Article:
Humanity is in a quiet period right now, a bit similar to the withdrawal of the sea before a tsunami. It’s obvious terrible, never seen before problems are brewing at the horizon. The greenhouse effect is going to enter non-linear acceleration any year now. The human population is soon to be nine billions while the climate becomes ever more erratic.
All sustainable societies, those which lasted centuries, made it so that the few could not end up with all the power. Otherwise they quickly went from Republic to plutocracy: the Middle-Age Florence is an example.
The Roman Republic lasted 5 centuries, but it had an absolute limit on the wealth a family could control. That law broke apart when Rome became a global power, as the plutocrats were able to evade taxation. A century later the Roman empire at its apogee was able to use taxes on wealth to finance education and welfare, but, after the death of Trajan, this system broke apart, and Rome fell in terminal plutocracy. The fate that awaits us.
In the 1960s, a young university professor could achieve instantaneously an upper middle class way of life. Now only senior professors, after a few decades of career, can hope to do so.
And this “career” itself is a continual harassment, with less than half the “professors” achieving tenure.
And this is true all over the economy. And not just in the USA. In countries such as France, the teachers’ salaries and the esteem the profession gets, are so low, that the state is reduced to find volunteers at the National Agency for Employment (that is among the unemployed).
The piling up of money on a few individuals has broken down the meritocracy. “Merit” is now defined as the moral ability to admire financial gouging, and the will to partake in it.
This rapacious mood, of serving high finance, has infected all of society, and has made more sedate activities such as teaching, or thinking, less valued.
The continual evaluation of the worth of individual according to how much they earn and can afford, as the public sector shrink, is ruining not just the economy, but also souls and minds, thus leading to a lack of ability to soberly assess what ails us.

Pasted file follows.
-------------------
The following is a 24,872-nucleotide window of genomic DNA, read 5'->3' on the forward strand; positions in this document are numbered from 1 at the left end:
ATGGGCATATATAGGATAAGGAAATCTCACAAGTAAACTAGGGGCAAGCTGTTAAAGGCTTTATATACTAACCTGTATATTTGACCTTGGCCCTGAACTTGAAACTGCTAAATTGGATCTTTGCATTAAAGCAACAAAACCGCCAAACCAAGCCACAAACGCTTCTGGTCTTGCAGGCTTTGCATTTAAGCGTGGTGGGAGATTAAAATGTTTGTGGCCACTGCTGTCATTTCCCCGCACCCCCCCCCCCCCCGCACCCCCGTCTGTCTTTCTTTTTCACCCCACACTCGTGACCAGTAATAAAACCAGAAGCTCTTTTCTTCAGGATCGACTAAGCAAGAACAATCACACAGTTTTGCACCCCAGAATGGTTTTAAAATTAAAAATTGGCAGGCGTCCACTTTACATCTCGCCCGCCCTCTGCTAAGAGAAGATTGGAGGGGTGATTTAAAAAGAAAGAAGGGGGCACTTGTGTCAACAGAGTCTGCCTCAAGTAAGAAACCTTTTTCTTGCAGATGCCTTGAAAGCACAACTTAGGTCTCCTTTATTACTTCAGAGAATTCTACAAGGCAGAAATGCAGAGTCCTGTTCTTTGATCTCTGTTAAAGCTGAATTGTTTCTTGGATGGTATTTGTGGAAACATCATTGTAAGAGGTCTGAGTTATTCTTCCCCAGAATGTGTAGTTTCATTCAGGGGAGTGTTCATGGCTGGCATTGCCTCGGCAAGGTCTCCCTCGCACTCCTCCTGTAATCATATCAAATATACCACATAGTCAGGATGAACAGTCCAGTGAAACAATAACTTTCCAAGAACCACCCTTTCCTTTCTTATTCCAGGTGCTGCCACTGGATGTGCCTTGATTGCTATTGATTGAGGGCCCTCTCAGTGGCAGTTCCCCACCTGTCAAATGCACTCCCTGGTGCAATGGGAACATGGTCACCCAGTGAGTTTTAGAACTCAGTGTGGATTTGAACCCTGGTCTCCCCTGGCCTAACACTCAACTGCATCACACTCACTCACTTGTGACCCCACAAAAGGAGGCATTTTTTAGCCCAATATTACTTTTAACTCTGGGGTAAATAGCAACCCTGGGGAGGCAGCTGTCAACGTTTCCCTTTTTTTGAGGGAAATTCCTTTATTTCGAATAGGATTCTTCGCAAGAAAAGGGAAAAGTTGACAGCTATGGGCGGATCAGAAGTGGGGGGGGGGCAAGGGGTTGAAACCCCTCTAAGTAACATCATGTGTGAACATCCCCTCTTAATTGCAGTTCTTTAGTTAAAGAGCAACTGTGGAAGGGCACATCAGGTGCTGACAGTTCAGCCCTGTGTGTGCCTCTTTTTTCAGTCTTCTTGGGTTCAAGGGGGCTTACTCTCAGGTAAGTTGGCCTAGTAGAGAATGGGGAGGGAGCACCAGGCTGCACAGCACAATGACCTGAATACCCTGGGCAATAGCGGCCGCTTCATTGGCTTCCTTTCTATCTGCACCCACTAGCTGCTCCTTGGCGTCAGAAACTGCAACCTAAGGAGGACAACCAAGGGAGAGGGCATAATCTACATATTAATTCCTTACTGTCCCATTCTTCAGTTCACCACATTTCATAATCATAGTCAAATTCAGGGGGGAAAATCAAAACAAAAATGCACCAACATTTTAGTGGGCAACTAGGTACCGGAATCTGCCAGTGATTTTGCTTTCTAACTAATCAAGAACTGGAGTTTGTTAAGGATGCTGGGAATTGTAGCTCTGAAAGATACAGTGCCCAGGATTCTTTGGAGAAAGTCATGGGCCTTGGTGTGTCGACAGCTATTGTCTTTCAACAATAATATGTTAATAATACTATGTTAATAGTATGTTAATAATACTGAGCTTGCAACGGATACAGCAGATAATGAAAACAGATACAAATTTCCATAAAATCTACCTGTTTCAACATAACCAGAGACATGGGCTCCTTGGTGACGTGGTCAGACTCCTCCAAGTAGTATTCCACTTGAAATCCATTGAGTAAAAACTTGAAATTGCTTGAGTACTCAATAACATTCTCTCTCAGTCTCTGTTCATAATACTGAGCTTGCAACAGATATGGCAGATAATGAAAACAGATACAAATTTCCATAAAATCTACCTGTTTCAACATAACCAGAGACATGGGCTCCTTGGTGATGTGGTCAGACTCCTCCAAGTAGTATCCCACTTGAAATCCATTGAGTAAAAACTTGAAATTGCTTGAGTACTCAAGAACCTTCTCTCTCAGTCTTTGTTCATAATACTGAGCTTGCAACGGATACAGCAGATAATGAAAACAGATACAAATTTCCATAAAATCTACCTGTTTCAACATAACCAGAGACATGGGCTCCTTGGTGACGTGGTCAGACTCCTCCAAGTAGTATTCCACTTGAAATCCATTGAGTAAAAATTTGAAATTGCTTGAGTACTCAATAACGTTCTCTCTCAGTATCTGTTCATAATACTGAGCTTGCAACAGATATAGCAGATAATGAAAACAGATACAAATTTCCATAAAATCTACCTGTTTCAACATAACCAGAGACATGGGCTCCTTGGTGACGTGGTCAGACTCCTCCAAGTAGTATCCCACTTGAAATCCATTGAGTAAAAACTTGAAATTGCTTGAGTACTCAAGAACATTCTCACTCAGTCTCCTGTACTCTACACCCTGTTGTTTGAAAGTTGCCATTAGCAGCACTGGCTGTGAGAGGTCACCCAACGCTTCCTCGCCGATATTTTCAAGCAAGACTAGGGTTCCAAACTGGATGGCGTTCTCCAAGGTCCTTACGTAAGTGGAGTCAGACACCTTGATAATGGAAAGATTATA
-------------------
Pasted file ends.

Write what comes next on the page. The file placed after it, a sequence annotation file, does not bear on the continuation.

What ails us is the shrinking of the public sector. Education ought to be essentially something for everybody, something for the public. Instead it has turn into what privilege can enjoy, the entry to the higher class.
That was tried before, by the Celts. Only the upper class could access to reading and writing, jealously guarded by the Druids. Thus the Celts got defeated by the better educated Roman masses.
The Celts (aka “Gauls”, Gaulois) had a much larger army, with a much larger cavalry. They also had better weapons (they actually fabricated and sold to the Roman the weapons which equipped the Roman army)
However, although Caesar succeeded at some point to infuriate most of Gallia, deep down inside, the Celts knew that the Roman civilization, Romanitas, was founded on a better mentality.
This why the Celts, Germans, and Brits once converted to Romanitas, never rejected it (the Boudicca revolt in Britannia, just as the Vercingetorix revolt in Gallia, were pretty much driven by hot heads; differently from what happened in Judea, they were not repeated).
This is also why, once the Franks came up with their superior No-Slavery model of civilization, that was not rejected, either (except for the outcast movement to enslave Africans, launched by the king of Portugal in the Middle -Ages, which ended miserably in 1865).
Fighting inequality enables more to contribute their minds to the advancement of wisdom, thus brings higher wisdom.
That’s why the Punic and Celts civilizations (truly rough plutocracies) were replaced by the Greco-Roman, in turn replaced by the Franks, and why the Franks, by 1000 CE, had the most advanced technological civilization.
Overall, although here and there China, India and the Middle Earth had some elements of superiority. Europe was pulling ahead, because the lack of slaves forced to use machines and devices (glasses, clocks) ever more. Where a Chinese or Indian emperor wanted something done, an army of slave children could do it. Whereas in Europe, sovereigns had to negotiate with grouchy old men.
That was so true that, when the Mongol Khans ruled from Hungary to Vietnam, and Moscow to Southern India, they made irresistible offers to Parisian artisans to build fancy machines in Karakorum.
Education in a civilization means equality first. Power to knowledge means no power to the few, because power to the few means power to the worst. And very little brainpower, overall.
It is because woman was weak, thatshe became ever wiser. Making a fewhumans strong as gods, we go against the very principle that made humanity evolve as the better angel of creation.